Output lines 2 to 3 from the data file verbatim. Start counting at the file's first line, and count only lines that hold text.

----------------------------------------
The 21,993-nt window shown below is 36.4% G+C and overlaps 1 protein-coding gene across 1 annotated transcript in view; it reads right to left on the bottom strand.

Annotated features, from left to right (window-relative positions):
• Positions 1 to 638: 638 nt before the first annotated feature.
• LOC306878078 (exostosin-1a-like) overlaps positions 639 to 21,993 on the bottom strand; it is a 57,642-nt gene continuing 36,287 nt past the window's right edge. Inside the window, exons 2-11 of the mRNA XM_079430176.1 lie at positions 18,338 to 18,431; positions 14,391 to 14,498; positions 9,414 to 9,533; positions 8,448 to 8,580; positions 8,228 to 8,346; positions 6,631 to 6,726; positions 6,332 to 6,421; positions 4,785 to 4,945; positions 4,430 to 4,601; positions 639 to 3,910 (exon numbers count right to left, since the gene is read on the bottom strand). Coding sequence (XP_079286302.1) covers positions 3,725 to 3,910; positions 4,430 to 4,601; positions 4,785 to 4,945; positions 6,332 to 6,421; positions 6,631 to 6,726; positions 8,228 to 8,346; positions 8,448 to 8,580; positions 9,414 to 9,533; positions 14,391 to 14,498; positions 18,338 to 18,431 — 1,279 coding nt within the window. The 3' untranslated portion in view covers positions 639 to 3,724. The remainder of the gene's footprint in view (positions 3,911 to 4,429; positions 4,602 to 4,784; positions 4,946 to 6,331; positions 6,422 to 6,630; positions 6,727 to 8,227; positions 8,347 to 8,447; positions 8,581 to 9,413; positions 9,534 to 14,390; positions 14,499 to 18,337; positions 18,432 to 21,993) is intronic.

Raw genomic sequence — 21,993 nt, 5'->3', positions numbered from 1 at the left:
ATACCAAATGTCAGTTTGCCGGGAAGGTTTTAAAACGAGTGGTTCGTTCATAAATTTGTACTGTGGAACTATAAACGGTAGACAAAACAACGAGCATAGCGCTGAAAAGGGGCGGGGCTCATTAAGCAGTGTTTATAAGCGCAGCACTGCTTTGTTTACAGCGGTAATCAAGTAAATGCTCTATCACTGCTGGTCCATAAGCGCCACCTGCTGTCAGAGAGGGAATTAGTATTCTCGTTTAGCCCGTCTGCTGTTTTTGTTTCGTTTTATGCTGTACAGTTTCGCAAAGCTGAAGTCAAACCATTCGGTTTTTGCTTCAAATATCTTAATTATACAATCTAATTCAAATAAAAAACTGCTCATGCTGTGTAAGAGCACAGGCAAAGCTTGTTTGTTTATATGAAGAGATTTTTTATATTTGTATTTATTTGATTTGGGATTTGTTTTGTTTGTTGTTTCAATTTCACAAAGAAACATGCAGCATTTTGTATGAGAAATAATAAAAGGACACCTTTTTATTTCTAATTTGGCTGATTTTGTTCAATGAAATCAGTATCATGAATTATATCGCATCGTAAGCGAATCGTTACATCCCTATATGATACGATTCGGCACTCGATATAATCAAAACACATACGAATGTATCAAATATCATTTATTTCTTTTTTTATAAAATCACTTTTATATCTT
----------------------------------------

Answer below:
Annotated features, from left to right (window-relative positions):
• Positions 1 to 638: 638 nt before the first annotated feature.